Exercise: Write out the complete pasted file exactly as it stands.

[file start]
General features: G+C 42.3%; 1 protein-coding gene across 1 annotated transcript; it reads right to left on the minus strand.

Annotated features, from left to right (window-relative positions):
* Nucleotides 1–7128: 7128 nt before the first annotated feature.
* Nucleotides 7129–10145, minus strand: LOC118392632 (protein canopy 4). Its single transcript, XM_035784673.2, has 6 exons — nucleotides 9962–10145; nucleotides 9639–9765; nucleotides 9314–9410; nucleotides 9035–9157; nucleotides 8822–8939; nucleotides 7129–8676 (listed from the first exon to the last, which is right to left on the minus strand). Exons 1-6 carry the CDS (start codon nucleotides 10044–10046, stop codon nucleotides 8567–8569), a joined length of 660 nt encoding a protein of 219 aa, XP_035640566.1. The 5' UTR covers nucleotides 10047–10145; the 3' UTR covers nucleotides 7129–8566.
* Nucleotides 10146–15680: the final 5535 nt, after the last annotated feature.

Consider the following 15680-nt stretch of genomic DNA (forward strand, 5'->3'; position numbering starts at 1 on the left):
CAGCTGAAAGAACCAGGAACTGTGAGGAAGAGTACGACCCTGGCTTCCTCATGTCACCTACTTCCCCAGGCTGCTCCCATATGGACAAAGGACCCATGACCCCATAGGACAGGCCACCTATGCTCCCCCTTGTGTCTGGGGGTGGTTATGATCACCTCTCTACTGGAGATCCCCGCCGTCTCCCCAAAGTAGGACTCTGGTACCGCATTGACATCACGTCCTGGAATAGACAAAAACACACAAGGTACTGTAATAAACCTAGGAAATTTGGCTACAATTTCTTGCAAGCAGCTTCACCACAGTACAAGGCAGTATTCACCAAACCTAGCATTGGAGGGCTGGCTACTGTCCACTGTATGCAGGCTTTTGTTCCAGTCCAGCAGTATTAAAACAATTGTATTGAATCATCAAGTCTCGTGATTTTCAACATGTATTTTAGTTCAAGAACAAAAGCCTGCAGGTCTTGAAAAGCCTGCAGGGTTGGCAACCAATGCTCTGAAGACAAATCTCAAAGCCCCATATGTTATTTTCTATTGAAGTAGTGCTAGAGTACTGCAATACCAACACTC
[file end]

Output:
General features: G+C 42.3%; 1 protein-coding gene across 1 annotated transcript; it reads right to left on the minus strand.

Annotated features, from left to right (window-relative positions):
* Nucleotides 1–7128: 7128 nt before the first annotated feature.
* Nucleotides 7129–10145, minus strand: LOC118392632 (protein canopy 4). Its single transcript, XM_035784673.2, has 6 exons — nucleotides 9962–10145; nucleotides 9639–9765; nucleotides 9314–9410; nucleotides 9035–9157; nucleotides 8822–8939; nucleotides 7129–8676 (listed from the first exon to the last, which is right to left on the minus strand). Exons 1-6 carry the CDS (start codon nucleotides 10044–10046, stop codon nucleotides 8567–8569), a joined length of 660 nt encoding a protein of 219 aa, XP_035640566.1. The 5' UTR covers nucleotides 10047–10145; the 3' UTR covers nucleotides 7129–8566.
* Nucleotides 10146–15680: the final 5535 nt, after the last annotated feature.

Consider the following 15680-nt stretch of genomic DNA (forward strand, 5'->3'; position numbering starts at 1 on the left):
CAGCTGAAAGAACCAGGAACTGTGAGGAAGAGTACGACCCTGGCTTCCTCATGTCACCTACTTCCCCAGGCTGCTCCCATATGGACAAAGGACCCATGACCCCATAGGACAGGCCACCTATGCTCCCCCTTGTGTCTGGGGGTGGTTATGATCACCTCTCTACTGGAGATCCCCGCCGTCTCCCCAAAGTAGGACTCTGGTACCGCATTGACATCACGTCCTGGAATAGACAAAAACACACAAGGTACTGTAATAAACCTAGGAAATTTGGCTACAATTTCTTGCAAGCAGCTTCACCACAGTACAAGGCAGTATTCACCAAACCTAGCATTGGAGGGCTGGCTACTGTCCACTGTATGCAGGCTTTTGTTCCAGTCCAGCAGTATTAAAACAATTGTATTGAATCATCAAGTCTCGTGATTTTCAACATGTATTTTAGTTCAAGAACAAAAGCCTGCAGGTCTTGAAAAGCCTGCAGGGTTGGCAACCAATGCTCTGAAGACAAATCTCAAAGCCCCATATGTTATTTTCTATTGAAGTAGTGCTAGAGTACTGCAATACCAACACTC